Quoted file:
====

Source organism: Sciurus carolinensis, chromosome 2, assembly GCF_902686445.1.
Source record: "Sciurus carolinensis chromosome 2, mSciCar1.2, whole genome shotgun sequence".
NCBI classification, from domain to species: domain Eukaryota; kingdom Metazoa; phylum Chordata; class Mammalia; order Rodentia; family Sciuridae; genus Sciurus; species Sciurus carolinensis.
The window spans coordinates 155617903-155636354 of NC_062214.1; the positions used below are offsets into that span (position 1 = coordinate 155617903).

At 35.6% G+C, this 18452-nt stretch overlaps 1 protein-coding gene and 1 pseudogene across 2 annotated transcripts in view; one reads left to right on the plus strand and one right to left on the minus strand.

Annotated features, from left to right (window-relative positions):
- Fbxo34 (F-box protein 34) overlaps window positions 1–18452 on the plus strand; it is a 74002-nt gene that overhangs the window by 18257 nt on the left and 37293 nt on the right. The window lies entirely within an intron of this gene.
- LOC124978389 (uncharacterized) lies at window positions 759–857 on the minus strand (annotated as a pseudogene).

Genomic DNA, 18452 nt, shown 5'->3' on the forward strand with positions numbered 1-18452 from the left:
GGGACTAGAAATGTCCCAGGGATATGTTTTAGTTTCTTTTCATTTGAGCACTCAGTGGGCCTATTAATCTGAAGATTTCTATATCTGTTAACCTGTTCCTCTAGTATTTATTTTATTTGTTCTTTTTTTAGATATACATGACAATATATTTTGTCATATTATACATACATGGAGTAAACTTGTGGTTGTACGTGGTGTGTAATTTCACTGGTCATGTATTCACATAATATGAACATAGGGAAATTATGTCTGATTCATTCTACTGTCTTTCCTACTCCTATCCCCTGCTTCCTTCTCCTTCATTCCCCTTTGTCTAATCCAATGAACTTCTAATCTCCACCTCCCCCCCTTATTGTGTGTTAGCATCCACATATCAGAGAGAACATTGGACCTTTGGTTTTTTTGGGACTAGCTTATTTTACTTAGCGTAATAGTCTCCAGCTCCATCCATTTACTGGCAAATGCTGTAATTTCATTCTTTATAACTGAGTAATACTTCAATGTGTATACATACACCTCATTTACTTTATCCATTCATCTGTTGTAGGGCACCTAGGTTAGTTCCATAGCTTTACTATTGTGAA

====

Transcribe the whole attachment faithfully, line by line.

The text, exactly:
Source organism: Sciurus carolinensis, chromosome 2, assembly GCF_902686445.1.
Source record: "Sciurus carolinensis chromosome 2, mSciCar1.2, whole genome shotgun sequence".
NCBI classification, from domain to species: domain Eukaryota; kingdom Metazoa; phylum Chordata; class Mammalia; order Rodentia; family Sciuridae; genus Sciurus; species Sciurus carolinensis.
The window spans coordinates 155617903-155636354 of NC_062214.1; the positions used below are offsets into that span (position 1 = coordinate 155617903).

At 35.6% G+C, this 18452-nt stretch overlaps 1 protein-coding gene and 1 pseudogene across 2 annotated transcripts in view; one reads left to right on the plus strand and one right to left on the minus strand.

Annotated features, from left to right (window-relative positions):
- Fbxo34 (F-box protein 34) overlaps window positions 1–18452 on the plus strand; it is a 74002-nt gene that overhangs the window by 18257 nt on the left and 37293 nt on the right. The window lies entirely within an intron of this gene.
- LOC124978389 (uncharacterized) lies at window positions 759–857 on the minus strand (annotated as a pseudogene).

Genomic DNA, 18452 nt, shown 5'->3' on the forward strand with positions numbered 1-18452 from the left:
GGGACTAGAAATGTCCCAGGGATATGTTTTAGTTTCTTTTCATTTGAGCACTCAGTGGGCCTATTAATCTGAAGATTTCTATATCTGTTAACCTGTTCCTCTAGTATTTATTTTATTTGTTCTTTTTTTAGATATACATGACAATATATTTTGTCATATTATACATACATGGAGTAAACTTGTGGTTGTACGTGGTGTGTAATTTCACTGGTCATGTATTCACATAATATGAACATAGGGAAATTATGTCTGATTCATTCTACTGTCTTTCCTACTCCTATCCCCTGCTTCCTTCTCCTTCATTCCCCTTTGTCTAATCCAATGAACTTCTAATCTCCACCTCCCCCCCTTATTGTGTGTTAGCATCCACATATCAGAGAGAACATTGGACCTTTGGTTTTTTTGGGACTAGCTTATTTTACTTAGCGTAATAGTCTCCAGCTCCATCCATTTACTGGCAAATGCTGTAATTTCATTCTTTATAACTGAGTAATACTTCAATGTGTATACATACACCTCATTTACTTTATCCATTCATCTGTTGTAGGGCACCTAGGTTAGTTCCATAGCTTTACTATTGTGAA